Career Prospects in Australia for Translators and Interpreters
With an increasing inflow of migrants into Australia, the rapid pace of globalisation, and China’s emerging presence in world affairs, the demand for English and Chinese translation and interpretation professionals has doubled over the past decade.
Interpreters with English and Chinese language skills are particularly valued within Australian governmental departments and agencies in areas such as customs, immigration, the legal and health systems, welfare, and various community-based organisations. Other areas include banks, travel agencies, business and commercial organisations, conferences and exhibitions. Interpreters typically apply their skills in settings such as seminars, police investigations, courts of law, health, education, real estate, insurance, international conferences, and trade negotiations.
Interpreters may work face to face with clients or via telephones. Currently, the Australian Community Relations Commission is planning to provide video-simultaneous interpretation. In addition to the direct role of interpreting between two speakers of different languages, Interpreters also play a broader role in the community by increasing cross-cultural understanding and communication. Often community interpreters may register with the Translating and Interpreting Service under DIAC (the Department of Immigration and Citizenship) where, among the 18 languages where interpretation is needed, the demand for Chinese interpreters is one of the largest.
For translators, there is also a large demand in many areas, including Australian government departments, public service sectors, international relations, community-based organisations, business and commerce, and individual clients. Translation work typically involves the translation of certificates, research materials, contracts, government documents, legal documents, education, books, and the media. A key advantage of translation skills are that, in addition to work obtained through the organisations listed above, practitioners can also work independently as freelance operators taking on private assignments – there is great demand, for instance, for the translation of immigration documents from private individuals. Law firms, immigration agents, and real estate agents, as an example, also commonly retain the services of freelance translators to call upon as needed.
Regardless, however, of whether you are a translator or interpreter, the high demand for these skills is not only restricted to Australia. In today’s increasingly globalised world, with the fast pace of the modern economic system and rapid development of science and technology, translators can provide their service via the internet to institutions, organisations, companies, and individuals worldwide. They can also register with translation agencies in Australia and overseas, so that when there is demand, the agencies will contact those who have registered with them to provide translation service.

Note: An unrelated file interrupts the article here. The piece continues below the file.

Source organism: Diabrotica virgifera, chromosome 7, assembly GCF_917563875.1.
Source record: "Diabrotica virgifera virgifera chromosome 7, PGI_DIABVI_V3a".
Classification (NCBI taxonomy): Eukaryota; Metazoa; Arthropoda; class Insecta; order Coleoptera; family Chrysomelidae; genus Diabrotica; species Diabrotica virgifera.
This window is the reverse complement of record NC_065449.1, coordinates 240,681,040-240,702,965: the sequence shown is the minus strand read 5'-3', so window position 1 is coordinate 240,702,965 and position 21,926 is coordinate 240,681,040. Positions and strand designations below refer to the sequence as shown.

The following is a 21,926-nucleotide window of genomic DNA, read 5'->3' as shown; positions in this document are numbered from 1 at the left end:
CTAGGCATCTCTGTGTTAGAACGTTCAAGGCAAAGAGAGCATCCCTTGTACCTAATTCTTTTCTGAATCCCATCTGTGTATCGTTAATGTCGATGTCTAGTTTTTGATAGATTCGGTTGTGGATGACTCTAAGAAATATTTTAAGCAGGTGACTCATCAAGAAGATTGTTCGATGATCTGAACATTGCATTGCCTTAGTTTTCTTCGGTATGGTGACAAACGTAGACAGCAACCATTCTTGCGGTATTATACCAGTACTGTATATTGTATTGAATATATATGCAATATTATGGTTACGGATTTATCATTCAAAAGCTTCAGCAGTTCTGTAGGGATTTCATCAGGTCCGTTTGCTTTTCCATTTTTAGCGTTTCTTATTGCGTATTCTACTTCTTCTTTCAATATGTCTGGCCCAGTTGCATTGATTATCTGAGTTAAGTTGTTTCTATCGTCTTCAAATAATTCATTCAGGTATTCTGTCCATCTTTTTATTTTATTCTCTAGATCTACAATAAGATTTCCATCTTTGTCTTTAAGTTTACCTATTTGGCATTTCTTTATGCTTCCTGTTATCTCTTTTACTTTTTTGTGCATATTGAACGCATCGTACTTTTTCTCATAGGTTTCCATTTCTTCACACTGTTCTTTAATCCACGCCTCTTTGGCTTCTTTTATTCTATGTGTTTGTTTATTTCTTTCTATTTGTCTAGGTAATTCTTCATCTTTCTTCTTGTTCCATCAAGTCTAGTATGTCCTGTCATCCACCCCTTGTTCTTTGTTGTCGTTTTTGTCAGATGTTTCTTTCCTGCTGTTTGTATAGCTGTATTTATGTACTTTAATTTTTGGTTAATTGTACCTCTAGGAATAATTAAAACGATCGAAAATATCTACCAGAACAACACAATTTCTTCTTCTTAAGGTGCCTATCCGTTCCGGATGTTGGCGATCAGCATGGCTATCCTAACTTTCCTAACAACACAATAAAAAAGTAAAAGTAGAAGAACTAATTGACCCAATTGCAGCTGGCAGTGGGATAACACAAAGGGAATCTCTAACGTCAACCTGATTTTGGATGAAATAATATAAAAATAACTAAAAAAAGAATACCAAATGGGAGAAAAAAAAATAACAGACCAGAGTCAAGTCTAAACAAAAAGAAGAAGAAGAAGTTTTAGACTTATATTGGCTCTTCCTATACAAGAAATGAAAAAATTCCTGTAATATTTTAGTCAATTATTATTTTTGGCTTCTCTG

Well-known translation agencies in Australia include:
Career Prospects in China for Translators and Interpreters
The end of the 20th century has marked the beginning of a period that, in the years leading up to the current time, has seen China increasingly open up to the outside world. An enormous number of overseas institutions and businesses have entered the Chinese marketplace in this time, while similarly, Chinese companies have sought to develop and expand its own markets and interactions throughout the world.
Recent statistics for 2012, for example, show that Chinese businesses have invested an amount in the order of A$6000 million in Australia alone! With globalisation, the popularisation of the internet and the incredible development of the Chinese economy, the need for China to communicate with the rest of the world has dramatically increased – as a consequence, the demand for translators and interpreters in various industries and areas throughout China has grown rapidly.
In particular, as well as demonstrating the significant role China is playing in world affairs, China’s status as host of recent international events such as the 2008 Olympics, the 2008 Conference of the International Federation of Translations in Shanghai, and the 2010 World Commodity Fair in Shanghai has boosted the demand for translation and interpretation professionals in China.
However, although the translation and interpretation industry in China is growing rapidly, senior Chinese translation and interpretation experts have suggested that although China is a powerful country in terms of translation quantity (publications of translated works from 1995 – 2003 reached as many as 94,400 ), there is still much to improve in the quality of translation. Interpretation skills are similarly seen to be in need of increased quality. Essentially, this means that the current and future translation and interpretation needs in China will allow plentiful opportunities to a substantial number of highly capable translation and interpretation professionals.
Currently, the common types of translation institutions in China include:
◆State-run Translation Agencies
These agencies are mainly engaged in government foreign affairs, cultural exchanges and government activities.
◆Large Translation Companies
These companies have a large, steady client base thus employing a large number of full-time, part-time and freelance translators and interpreters.
SOHO stands for Small Office - Home Office business. These are small, independent companies who tend to gain work by their own freelance contacts, or through sub-contracting their services to larger companies or interpretation and translation agents.